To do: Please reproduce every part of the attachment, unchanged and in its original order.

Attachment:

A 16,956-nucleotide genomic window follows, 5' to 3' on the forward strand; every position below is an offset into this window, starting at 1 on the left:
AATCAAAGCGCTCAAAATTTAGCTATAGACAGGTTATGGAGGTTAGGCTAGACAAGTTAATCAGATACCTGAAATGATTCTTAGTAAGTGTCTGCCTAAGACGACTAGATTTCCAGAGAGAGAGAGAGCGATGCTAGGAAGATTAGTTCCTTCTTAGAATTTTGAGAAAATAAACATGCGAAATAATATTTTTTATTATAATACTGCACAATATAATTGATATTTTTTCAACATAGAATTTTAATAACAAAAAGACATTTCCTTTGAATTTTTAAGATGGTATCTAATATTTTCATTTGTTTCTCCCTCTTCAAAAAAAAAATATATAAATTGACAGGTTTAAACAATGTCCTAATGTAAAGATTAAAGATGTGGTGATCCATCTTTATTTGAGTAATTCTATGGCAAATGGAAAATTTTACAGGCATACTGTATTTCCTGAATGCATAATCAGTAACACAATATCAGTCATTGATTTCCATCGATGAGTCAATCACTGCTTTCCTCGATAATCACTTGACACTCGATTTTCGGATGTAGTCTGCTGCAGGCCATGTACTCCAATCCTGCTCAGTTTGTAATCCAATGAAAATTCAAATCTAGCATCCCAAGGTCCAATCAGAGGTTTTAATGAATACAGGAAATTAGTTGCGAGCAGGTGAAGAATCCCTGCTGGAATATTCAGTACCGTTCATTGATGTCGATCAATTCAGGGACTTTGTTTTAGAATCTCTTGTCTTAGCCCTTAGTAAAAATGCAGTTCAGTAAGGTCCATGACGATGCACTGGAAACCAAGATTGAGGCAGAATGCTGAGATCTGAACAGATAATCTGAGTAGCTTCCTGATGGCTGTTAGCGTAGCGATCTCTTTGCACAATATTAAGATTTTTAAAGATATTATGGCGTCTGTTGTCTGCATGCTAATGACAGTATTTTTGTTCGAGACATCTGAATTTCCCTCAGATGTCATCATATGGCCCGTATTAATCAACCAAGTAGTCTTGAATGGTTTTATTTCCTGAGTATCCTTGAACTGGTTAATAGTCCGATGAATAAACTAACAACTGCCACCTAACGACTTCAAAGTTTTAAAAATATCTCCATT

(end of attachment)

A 16,956-nucleotide genomic window follows, 5' to 3' on the forward strand; every position below is an offset into this window, starting at 1 on the left:
AATCAAAGCGCTCAAAATTTAGCTATAGACAGGTTATGGAGGTTAGGCTAGACAAGTTAATCAGATACCTGAAATGATTCTTAGTAAGTGTCTGCCTAAGACGACTAGATTTCCAGAGAGAGAGAGAGCGATGCTAGGAAGATTAGTTCCTTCTTAGAATTTTGAGAAAATAAACATGCGAAATAATATTTTTTATTATAATACTGCACAATATAATTGATATTTTTTCAACATAGAATTTTAATAACAAAAAGACATTTCCTTTGAATTTTTAAGATGGTATCTAATATTTTCATTTGTTTCTCCCTCTTCAAAAAAAAAATATATAAATTGACAGGTTTAAACAATGTCCTAATGTAAAGATTAAAGATGTGGTGATCCATCTTTATTTGAGTAATTCTATGGCAAATGGAAAATTTTACAGGCATACTGTATTTCCTGAATGCATAATCAGTAACACAATATCAGTCATTGATTTCCATCGATGAGTCAATCACTGCTTTCCTCGATAATCACTTGACACTCGATTTTCGGATGTAGTCTGCTGCAGGCCATGTACTCCAATCCTGCTCAGTTTGTAATCCAATGAAAATTCAAATCTAGCATCCCAAGGTCCAATCAGAGGTTTTAATGAATACAGGAAATTAGTTGCGAGCAGGTGAAGAATCCCTGCTGGAATATTCAGTACCGTTCATTGATGTCGATCAATTCAGGGACTTTGTTTTAGAATCTCTTGTCTTAGCCCTTAGTAAAAATGCAGTTCAGTAAGGTCCATGACGATGCACTGGAAACCAAGATTGAGGCAGAATGCTGAGATCTGAACAGATAATCTGAGTAGCTTCCTGATGGCTGTTAGCGTAGCGATCTCTTTGCACAATATTAAGATTTTTAAAGATATTATGGCGTCTGTTGTCTGCATGCTAATGACAGTATTTTTGTTCGAGACATCTGAATTTCCCTCAGATGTCATCATATGGCCCGTATTAATCAACCAAGTAGTCTTGAATGGTTTTATTTCCTGAGTATCCTTGAACTGGTTAATAGTCCGATGAATAAACTAACAACTGCCACCTAACGACTTCAAAGTTTTAAAAATATCTCCATT